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Recognizing the efforts of a civil servant

Brian Jolly, 341st Force Support Squadron manpower and personnel chief, poses at his desk May 8, 2017, at Malmstrom Air Force Base, Mont. Jolly retired from the Air Force as a chief after serving 29 years, and now uses those same leadership techniques to lead military and civilian personnel. (U.S. Air Force photo/Senior Airman Jaeda Tookes)

Brian Jolly, 341st Force Support Squadron manpower and personnel chief, poses at his desk May 8, 2017, at Malmstrom Air Force Base, Mont. Jolly retired from the Air Force as a chief after serving 29 years, and now uses those same leadership techniques to lead military and civilian personnel. (U.S. Air Force photo/Senior Airman Jaeda Tookes)

Brian Jolly, 341st Force Support Squadron manpower and personnel chief, writes down a projected assignment for a member May 8, 2017, at Malmstrom Air Force Base, Mont. Jolly keeps track of people permanently changing stations, rank changes and any other life events going on amongst his members. (U.S. Air Force photo/Senior Airman Jaeda Tookes)

Brian Jolly, 341st Force Support Squadron manpower and personnel chief, writes down a projected assignment for a member May 8, 2017, at Malmstrom Air Force Base, Mont. Jolly keeps track of people permanently changing stations, rank changes and any other life events going on amongst his members. (U.S. Air Force photo/Senior Airman Jaeda Tookes)

Brian Jolly, 341st Force Support Squadron manpower and personnel chief, served as a chief in the Air Force for 29 years and retired at Malmstrom Air Force Base, Mont. Jolly is recognized this week during Public Service Recognition week for his efforts in serving the country as a government employee. (U.S. Air Force photo/Senior Airman Jaeda Tookes)

Brian Jolly, 341st Force Support Squadron manpower and personnel chief, served as a chief in the Air Force for 29 years and retired at Malmstrom Air Force Base, Mont. Jolly is recognized this week during Public Service Recognition week for his efforts in serving the country as a government employee. (U.S. Air Force photo/Senior Airman Jaeda Tookes)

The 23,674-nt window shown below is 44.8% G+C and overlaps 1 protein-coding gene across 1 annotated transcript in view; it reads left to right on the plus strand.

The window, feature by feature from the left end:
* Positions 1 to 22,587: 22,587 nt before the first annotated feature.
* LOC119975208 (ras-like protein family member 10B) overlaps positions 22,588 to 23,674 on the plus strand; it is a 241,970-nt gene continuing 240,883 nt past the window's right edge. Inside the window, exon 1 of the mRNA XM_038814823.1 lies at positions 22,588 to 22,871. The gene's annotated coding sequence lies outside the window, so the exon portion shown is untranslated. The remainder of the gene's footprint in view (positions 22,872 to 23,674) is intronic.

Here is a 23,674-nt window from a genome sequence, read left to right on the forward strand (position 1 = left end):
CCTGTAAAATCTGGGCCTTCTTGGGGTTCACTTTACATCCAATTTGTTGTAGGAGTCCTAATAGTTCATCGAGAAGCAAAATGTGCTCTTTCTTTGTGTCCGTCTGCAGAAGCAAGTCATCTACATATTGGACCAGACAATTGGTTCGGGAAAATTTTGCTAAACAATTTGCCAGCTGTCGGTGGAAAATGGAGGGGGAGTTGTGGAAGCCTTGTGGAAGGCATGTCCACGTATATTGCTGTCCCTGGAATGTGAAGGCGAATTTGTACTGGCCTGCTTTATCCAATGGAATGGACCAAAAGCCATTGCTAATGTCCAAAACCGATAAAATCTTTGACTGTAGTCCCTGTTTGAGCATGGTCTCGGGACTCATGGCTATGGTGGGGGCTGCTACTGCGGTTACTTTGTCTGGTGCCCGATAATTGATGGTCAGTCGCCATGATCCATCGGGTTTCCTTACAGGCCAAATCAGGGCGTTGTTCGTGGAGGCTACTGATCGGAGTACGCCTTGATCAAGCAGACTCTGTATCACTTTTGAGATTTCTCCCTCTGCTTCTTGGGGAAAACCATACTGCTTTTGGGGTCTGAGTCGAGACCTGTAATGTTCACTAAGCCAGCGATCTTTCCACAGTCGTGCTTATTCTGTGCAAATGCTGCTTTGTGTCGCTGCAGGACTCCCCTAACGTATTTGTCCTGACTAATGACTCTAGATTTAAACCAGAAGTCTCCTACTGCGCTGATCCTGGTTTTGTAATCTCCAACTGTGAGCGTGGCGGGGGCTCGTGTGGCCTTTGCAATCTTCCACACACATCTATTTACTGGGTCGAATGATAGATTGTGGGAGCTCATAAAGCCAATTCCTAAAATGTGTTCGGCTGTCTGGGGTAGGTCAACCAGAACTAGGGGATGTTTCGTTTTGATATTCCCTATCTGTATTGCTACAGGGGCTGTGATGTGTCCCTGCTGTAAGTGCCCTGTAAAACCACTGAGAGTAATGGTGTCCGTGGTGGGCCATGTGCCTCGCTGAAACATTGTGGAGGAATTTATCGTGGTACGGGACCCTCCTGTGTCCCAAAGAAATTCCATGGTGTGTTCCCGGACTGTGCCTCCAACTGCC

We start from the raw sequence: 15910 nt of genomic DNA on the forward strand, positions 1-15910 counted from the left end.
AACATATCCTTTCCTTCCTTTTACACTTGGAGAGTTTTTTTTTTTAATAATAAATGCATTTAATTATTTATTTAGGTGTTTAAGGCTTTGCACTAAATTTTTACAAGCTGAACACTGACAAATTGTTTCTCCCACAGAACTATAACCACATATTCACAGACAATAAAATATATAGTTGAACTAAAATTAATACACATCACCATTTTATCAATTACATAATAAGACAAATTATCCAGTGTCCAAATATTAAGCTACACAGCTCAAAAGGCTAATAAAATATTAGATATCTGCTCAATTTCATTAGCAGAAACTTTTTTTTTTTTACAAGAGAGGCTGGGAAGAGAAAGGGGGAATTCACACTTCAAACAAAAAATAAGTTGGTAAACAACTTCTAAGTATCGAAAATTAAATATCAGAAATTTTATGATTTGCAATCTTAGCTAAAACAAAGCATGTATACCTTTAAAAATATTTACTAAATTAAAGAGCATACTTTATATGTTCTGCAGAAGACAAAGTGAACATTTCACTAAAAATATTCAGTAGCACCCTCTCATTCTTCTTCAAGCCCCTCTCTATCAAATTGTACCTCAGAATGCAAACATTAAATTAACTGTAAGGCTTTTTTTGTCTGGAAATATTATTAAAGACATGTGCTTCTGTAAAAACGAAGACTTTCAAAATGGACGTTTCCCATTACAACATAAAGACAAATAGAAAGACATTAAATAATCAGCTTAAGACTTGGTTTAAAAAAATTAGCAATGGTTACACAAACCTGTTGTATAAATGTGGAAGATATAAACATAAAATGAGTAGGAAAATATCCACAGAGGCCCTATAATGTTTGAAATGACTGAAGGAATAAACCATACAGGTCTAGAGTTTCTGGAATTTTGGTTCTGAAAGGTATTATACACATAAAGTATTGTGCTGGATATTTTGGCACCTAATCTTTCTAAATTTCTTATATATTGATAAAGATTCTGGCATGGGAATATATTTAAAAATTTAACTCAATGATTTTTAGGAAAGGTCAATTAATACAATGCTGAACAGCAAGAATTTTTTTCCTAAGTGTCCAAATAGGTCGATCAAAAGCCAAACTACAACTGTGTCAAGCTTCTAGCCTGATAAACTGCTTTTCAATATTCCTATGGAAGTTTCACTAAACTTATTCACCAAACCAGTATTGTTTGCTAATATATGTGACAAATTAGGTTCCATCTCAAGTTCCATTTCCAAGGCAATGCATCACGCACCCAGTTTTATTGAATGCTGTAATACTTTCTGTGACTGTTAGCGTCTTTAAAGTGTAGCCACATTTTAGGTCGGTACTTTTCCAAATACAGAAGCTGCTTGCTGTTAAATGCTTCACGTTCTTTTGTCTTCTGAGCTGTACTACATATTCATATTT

MALMSTROM AIR FORCE BASE, Mont. -- Public Service Recognition week is celebrated the first week of May to honor those serving our country in a federal, state, county and local government capacity.

One former Airmen who dedicated 29 years to the Air Force before retiring as a chief, continues to show sincere interest and care in his people as a civil servant.

“I want to see them excel,” said Brian Jolly, 341st Force Support Squadron, manpower and personnel chief. “I firmly believe in the inverted arc chart. Instead of order coming top down, I am at the bottom supporting my team.”

According to Jolly, he was fortunate enough to work for some good people that took the time to mold him into being a leader.

“I try to make the work place a good and positive atmosphere,” Jolly said. “I don’t dwell on honest mistakes, but I do expect positive attitudes.”

Retired Master Sgt. Marcus Parks, 341st FSS force management chief, has been working as a civilian since December 2016.

“This is the first MPS I have worked in that truly feels like a family environment,” Parks said. “Mr. Jolly is my boss’ boss, and I have always felt a sort of easiness when talking to him, almost like family members than coworkers.”

According to Jolly, he has even went as far as calling his members’ parents just to let them know how great of a job they are doing.

“Everyone I work with adds value in some kind of way, whether they are military or civilian,” Jolly said.

Jolly tries to lead by example by having a positive attitude.

“To get to come back and serve in a different uniform is a great feeling,” Jolly said. “I feel absolutely privileged to come to work every day and work alongside some amazing people.”